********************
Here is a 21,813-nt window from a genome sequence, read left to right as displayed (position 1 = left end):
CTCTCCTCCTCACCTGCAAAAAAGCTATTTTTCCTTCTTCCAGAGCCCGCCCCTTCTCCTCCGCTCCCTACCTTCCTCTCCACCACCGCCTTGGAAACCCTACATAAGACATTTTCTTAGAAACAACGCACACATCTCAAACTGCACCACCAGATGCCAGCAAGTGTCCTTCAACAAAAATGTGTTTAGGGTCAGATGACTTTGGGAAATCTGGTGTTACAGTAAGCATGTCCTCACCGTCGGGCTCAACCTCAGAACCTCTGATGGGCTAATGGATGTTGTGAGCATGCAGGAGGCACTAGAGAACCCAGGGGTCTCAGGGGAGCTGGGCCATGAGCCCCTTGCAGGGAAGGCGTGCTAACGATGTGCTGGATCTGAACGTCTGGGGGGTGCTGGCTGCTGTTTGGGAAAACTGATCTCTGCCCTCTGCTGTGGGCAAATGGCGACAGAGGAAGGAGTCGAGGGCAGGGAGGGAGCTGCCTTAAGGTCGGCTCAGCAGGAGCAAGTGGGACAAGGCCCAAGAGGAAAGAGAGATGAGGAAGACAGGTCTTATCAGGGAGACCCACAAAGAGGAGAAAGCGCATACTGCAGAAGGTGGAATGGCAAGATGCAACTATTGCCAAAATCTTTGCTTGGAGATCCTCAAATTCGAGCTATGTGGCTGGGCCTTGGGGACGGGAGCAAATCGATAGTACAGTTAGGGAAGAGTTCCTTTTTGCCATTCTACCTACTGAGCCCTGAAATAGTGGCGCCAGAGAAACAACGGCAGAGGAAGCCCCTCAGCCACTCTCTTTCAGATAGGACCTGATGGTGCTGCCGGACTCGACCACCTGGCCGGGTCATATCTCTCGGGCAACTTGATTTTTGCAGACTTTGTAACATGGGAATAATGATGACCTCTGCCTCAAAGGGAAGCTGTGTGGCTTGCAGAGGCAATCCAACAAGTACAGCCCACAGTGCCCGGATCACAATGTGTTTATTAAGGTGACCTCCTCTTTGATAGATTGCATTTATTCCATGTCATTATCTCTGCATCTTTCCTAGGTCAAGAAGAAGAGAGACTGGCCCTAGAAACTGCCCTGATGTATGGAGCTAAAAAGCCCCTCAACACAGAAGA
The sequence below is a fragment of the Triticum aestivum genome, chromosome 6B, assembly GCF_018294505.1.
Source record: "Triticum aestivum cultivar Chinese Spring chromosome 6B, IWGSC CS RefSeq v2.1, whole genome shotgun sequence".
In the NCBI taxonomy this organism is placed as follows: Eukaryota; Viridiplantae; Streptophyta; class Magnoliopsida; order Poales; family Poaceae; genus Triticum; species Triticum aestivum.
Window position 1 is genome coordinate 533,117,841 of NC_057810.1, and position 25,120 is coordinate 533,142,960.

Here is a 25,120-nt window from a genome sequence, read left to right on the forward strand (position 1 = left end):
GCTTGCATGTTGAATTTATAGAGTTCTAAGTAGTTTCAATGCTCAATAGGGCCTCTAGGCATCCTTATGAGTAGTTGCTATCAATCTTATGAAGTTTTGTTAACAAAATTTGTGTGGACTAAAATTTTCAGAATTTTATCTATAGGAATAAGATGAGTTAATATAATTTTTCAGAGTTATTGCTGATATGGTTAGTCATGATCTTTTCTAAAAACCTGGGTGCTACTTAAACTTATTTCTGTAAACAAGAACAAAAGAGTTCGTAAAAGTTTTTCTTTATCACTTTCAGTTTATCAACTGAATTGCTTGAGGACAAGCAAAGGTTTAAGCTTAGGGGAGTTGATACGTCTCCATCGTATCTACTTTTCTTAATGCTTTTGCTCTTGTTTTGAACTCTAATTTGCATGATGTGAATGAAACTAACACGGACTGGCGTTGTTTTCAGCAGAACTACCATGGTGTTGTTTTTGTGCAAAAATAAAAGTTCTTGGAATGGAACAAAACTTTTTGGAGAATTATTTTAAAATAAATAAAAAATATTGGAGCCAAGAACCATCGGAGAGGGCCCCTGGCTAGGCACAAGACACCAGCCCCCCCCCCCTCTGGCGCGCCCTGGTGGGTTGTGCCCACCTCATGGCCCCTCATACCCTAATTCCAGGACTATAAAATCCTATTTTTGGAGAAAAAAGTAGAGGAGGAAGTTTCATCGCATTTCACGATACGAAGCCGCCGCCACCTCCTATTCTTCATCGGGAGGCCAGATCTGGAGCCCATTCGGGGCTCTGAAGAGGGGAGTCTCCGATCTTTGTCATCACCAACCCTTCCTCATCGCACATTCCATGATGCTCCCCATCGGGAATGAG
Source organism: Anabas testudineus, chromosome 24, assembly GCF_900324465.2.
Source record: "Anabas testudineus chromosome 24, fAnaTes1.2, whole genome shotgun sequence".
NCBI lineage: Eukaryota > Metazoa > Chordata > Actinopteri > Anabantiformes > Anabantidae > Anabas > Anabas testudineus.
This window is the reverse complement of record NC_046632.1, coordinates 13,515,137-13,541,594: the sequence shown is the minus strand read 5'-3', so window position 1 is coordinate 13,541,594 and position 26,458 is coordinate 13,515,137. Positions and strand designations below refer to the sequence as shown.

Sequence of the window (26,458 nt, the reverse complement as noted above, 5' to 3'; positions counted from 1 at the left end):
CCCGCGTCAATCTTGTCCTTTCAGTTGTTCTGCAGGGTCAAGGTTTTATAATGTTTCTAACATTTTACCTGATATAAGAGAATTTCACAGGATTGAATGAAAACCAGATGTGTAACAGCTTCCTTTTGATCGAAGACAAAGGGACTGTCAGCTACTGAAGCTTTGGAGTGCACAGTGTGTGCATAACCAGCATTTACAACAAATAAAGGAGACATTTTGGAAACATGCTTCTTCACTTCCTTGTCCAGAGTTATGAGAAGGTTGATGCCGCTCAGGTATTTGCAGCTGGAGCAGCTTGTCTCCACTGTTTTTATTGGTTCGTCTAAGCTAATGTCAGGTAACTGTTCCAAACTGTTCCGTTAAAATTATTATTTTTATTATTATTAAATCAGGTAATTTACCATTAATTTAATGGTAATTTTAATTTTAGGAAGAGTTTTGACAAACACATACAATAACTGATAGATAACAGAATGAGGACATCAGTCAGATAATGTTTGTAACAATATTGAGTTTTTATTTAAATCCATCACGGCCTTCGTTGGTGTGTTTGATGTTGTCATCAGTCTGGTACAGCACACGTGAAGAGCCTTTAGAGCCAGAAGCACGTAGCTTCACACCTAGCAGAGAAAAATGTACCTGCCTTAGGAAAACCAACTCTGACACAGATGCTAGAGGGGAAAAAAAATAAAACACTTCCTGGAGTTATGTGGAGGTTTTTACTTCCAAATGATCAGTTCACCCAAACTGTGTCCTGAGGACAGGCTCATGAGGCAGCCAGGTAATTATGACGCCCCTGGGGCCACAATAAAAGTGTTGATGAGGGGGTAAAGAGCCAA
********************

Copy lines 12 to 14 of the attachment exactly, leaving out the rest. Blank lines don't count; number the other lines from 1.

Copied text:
This window is the reverse complement of record NC_046632.1, coordinates 13,515,137-13,541,594: the sequence shown is the minus strand read 5'-3', so window position 1 is coordinate 13,541,594 and position 26,458 is coordinate 13,515,137. Positions and strand designations below refer to the sequence as shown.

Sequence of the window (26,458 nt, the reverse complement as noted above, 5' to 3'; positions counted from 1 at the left end):
CCCGCGTCAATCTTGTCCTTTCAGTTGTTCTGCAGGGTCAAGGTTTTATAATGTTTCTAACATTTTACCTGATATAAGAGAATTTCACAGGATTGAATGAAAACCAGATGTGTAACAGCTTCCTTTTGATCGAAGACAAAGGGACTGTCAGCTACTGAAGCTTTGGAGTGCACAGTGTGTGCATAACCAGCATTTACAACAAATAAAGGAGACATTTTGGAAACATGCTTCTTCACTTCCTTGTCCAGAGTTATGAGAAGGTTGATGCCGCTCAGGTATTTGCAGCTGGAGCAGCTTGTCTCCACTGTTTTTATTGGTTCGTCTAAGCTAATGTCAGGTAACTGTTCCAAACTGTTCCGTTAAAATTATTATTTTTATTATTATTAAATCAGGTAATTTACCATTAATTTAATGGTAATTTTAATTTTAGGAAGAGTTTTGACAAACACATACAATAACTGATAGATAACAGAATGAGGACATCAGTCAGATAATGTTTGTAACAATATTGAGTTTTTATTTAAATCCATCACGGCCTTCGTTGGTGTGTTTGATGTTGTCATCAGTCTGGTACAGCACACGTGAAGAGCCTTTAGAGCCAGAAGCACGTAGCTTCACACCTAGCAGAGAAAAATGTACCTGCCTTAGGAAAACCAACTCTGACACAGATGCTAGAGGGGAAAAAAAATAAAACACTTCCTGGAGTTATGTGGAGGTTTTTACTTCCAAATGATCAGTTCACCCAAACTGTGTCCTGAGGACAGGCTCATGAGGCAGCCAGGTAATTATGACGCCCCTGGGGCCACAATAAAAGTGTTGATGAGGGGGTAAAGAGCCAA